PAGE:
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TalkingPoint: Update On The AIFM Directive « Back
August 2012
 
FW moderates an online discussion focusing on the AIFM Directive between Stuart McLaren, a partner at Deloitte LLP, Peter Stapleton, a partner at Maples and Calder, and Neil Robson, an associate at Schulte Roth & Zabel International LLP.



FW: In your own words, could you provide a brief overview and background on the AIFM Directive (AIFMD) in its present form?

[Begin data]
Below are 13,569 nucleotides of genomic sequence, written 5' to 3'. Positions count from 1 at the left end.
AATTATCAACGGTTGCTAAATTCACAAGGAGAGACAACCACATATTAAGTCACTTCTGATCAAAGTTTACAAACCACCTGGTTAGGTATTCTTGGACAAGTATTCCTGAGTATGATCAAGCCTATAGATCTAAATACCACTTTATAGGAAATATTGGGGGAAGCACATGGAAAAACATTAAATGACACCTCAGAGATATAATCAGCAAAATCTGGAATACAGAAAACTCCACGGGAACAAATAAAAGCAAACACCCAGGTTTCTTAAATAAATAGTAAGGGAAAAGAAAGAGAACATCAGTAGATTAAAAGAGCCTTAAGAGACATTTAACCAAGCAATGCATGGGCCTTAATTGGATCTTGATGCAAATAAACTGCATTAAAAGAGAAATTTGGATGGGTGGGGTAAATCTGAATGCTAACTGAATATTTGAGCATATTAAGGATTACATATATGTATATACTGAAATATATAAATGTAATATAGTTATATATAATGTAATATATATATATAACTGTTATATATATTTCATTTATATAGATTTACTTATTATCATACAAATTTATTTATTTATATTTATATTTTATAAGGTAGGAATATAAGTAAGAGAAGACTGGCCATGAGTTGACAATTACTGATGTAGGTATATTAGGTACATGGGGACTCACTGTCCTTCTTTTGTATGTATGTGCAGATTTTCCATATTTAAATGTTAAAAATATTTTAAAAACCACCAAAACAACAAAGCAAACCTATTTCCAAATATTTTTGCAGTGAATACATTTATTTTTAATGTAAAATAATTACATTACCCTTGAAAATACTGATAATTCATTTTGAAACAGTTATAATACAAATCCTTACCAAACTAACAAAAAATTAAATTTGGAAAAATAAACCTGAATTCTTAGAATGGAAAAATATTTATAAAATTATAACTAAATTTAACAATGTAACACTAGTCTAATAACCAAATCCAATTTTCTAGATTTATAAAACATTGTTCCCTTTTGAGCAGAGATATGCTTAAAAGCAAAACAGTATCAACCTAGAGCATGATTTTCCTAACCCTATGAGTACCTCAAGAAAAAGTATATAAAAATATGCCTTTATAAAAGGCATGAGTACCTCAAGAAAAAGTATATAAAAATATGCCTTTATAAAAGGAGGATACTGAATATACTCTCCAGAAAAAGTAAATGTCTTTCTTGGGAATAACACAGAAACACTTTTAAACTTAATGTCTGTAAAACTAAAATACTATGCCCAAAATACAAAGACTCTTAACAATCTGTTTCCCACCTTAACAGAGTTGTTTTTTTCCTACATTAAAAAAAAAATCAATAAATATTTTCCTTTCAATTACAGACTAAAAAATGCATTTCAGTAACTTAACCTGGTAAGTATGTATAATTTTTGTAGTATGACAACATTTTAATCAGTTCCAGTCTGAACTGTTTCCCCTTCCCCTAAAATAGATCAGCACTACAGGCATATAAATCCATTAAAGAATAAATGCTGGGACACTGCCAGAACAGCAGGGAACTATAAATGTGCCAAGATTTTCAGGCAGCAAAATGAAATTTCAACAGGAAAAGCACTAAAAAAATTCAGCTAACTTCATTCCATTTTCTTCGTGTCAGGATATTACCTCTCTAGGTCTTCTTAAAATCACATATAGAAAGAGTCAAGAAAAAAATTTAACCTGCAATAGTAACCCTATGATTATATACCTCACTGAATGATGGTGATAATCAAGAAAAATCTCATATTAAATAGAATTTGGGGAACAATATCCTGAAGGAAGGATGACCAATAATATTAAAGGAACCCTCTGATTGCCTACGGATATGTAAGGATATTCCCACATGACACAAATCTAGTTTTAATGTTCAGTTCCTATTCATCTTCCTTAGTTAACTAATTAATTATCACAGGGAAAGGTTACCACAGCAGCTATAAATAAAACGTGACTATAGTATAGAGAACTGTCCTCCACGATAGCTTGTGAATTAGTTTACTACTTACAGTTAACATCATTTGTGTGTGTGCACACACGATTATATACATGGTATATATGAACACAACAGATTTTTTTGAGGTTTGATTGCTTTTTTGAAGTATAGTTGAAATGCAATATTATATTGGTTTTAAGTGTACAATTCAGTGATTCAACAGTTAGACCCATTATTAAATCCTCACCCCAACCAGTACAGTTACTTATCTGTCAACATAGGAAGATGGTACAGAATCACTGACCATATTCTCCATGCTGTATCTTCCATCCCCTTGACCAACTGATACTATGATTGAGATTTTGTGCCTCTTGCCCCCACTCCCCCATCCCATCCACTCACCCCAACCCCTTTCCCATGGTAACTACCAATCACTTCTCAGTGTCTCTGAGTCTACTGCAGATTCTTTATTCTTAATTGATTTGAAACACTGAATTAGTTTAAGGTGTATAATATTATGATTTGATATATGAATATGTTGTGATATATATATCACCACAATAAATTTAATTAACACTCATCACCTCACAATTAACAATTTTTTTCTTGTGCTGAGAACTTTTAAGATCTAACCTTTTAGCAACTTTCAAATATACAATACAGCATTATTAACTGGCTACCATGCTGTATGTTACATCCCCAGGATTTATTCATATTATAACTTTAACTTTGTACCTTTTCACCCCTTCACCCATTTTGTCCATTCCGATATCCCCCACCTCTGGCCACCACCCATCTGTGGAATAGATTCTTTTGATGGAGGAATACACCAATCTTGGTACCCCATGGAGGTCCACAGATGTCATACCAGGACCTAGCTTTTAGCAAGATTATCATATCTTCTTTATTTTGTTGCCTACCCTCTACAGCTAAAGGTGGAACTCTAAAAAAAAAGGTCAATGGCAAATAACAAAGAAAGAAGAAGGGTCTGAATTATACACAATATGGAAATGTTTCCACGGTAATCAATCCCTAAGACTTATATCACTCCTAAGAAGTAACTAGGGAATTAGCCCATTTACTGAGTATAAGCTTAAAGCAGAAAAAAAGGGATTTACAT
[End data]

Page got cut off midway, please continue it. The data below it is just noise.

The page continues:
McLaren: The AIFMD was born out of European politicians’ understanding of the financial crisis and was a way to implement the G20’s commitment to regulate hedge funds. The AIFMD has been on the table for over three years now. During that time the hedge fund, real estate and private equity communities have been drip fed various versions, culminating in the publication of ‘Level 1’ in July 2011. The final directive contained over 100 areas where European Commission (EC) or ESMA were required to put flesh on to the bones of ‘Level 1’. This process started in December 2010 with the EC’s “request for advice” to ESMA and will imminently end when the EC publishes its implementing regulation. During the first half of this year ESMA’s technical advice had been put through the political mangle without appropriate technical debate and we are keenly awaiting the implementing regulation’s publication. It is important not to forget ESMA’s Discussion paper on Key concepts of the Alternative Investment Fund Managers Directive and types of AIFM, and the Consultation paper on Guidelines on sound remuneration policies under the AIFMD. These papers from ESMA will help shape the types of firms within the scope of the AIFMD and the extent to which the Level 1 remuneration provisions will apply.